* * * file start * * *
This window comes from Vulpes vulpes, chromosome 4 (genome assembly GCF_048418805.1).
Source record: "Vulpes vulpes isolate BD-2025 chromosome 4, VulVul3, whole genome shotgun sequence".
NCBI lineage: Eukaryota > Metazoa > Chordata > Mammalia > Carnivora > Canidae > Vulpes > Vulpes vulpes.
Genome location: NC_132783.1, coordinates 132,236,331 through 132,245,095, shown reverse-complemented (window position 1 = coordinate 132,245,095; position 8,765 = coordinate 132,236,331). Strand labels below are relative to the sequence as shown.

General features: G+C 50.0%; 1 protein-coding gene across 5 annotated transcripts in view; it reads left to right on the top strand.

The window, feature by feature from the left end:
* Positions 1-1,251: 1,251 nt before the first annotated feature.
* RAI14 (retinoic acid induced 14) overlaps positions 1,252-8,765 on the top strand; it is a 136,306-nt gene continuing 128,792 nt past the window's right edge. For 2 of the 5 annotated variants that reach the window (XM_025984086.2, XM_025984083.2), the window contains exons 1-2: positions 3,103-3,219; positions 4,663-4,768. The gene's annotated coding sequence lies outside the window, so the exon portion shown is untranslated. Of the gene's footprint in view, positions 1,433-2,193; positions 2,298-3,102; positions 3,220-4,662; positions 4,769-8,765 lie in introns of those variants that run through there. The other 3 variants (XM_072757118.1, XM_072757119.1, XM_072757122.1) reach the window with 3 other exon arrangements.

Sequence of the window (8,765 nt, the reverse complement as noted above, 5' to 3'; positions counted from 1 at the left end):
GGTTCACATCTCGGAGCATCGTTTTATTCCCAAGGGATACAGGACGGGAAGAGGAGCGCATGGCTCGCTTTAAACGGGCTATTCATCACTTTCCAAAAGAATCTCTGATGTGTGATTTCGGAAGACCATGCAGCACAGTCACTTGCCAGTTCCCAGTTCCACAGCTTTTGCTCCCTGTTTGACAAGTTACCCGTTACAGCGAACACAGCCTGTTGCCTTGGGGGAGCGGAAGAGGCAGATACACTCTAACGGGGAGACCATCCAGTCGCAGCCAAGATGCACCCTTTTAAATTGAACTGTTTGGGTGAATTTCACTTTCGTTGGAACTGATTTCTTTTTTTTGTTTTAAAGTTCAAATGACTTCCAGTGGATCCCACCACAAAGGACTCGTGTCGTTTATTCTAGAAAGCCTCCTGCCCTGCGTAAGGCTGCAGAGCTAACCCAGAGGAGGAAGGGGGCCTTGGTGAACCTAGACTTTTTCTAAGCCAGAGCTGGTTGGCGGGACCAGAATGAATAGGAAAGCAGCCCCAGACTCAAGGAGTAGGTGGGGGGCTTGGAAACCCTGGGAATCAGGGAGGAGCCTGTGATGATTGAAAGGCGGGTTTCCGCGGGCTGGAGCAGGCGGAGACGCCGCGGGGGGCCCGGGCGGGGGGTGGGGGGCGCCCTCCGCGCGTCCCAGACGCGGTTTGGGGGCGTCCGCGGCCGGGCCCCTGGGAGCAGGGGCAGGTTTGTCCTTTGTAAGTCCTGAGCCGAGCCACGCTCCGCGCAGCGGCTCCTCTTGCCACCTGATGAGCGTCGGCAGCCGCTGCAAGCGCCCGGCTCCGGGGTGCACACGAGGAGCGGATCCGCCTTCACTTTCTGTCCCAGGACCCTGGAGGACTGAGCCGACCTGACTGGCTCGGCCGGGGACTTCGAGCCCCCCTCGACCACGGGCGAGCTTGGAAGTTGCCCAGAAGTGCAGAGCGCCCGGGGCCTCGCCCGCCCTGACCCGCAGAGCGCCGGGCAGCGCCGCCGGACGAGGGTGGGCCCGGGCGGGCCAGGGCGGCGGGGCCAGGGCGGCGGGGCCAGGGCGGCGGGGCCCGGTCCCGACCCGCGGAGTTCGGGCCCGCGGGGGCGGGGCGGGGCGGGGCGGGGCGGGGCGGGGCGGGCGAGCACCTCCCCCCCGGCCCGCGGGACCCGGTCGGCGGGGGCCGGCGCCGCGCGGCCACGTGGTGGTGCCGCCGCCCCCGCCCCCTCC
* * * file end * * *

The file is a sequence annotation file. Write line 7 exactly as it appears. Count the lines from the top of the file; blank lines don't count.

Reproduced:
* Positions 1-1,251: 1,251 nt before the first annotated feature.